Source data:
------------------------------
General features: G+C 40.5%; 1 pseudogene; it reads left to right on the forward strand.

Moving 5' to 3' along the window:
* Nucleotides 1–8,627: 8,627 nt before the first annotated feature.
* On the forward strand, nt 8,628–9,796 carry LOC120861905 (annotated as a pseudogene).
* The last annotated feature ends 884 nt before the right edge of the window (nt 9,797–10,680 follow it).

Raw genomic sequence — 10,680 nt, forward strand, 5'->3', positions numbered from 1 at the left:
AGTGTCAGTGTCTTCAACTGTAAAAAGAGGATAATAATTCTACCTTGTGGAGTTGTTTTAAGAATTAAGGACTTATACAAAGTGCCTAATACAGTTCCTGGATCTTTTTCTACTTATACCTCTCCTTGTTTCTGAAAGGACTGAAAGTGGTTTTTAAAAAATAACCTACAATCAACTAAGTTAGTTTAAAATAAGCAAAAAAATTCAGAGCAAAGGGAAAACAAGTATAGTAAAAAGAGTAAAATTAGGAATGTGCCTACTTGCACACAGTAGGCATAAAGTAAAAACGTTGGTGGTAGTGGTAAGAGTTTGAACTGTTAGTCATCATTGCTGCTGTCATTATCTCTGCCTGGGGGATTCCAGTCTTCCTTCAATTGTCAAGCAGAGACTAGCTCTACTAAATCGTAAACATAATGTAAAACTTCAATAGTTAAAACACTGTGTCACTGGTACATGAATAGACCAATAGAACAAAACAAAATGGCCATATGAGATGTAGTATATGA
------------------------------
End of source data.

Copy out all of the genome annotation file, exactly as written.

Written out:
General features: G+C 40.5%; 1 pseudogene; it reads left to right on the forward strand.

Moving 5' to 3' along the window:
* Nucleotides 1–8,627: 8,627 nt before the first annotated feature.
* On the forward strand, nt 8,628–9,796 carry LOC120861905 (annotated as a pseudogene).
* The last annotated feature ends 884 nt before the right edge of the window (nt 9,797–10,680 follow it).

Raw genomic sequence — 10,680 nt, forward strand, 5'->3', positions numbered from 1 at the left:
AGTGTCAGTGTCTTCAACTGTAAAAAGAGGATAATAATTCTACCTTGTGGAGTTGTTTTAAGAATTAAGGACTTATACAAAGTGCCTAATACAGTTCCTGGATCTTTTTCTACTTATACCTCTCCTTGTTTCTGAAAGGACTGAAAGTGGTTTTTAAAAAATAACCTACAATCAACTAAGTTAGTTTAAAATAAGCAAAAAAATTCAGAGCAAAGGGAAAACAAGTATAGTAAAAAGAGTAAAATTAGGAATGTGCCTACTTGCACACAGTAGGCATAAAGTAAAAACGTTGGTGGTAGTGGTAAGAGTTTGAACTGTTAGTCATCATTGCTGCTGTCATTATCTCTGCCTGGGGGATTCCAGTCTTCCTTCAATTGTCAAGCAGAGACTAGCTCTACTAAATCGTAAACATAATGTAAAACTTCAATAGTTAAAACACTGTGTCACTGGTACATGAATAGACCAATAGAACAAAACAAAATGGCCATATGAGATGTAGTATATGA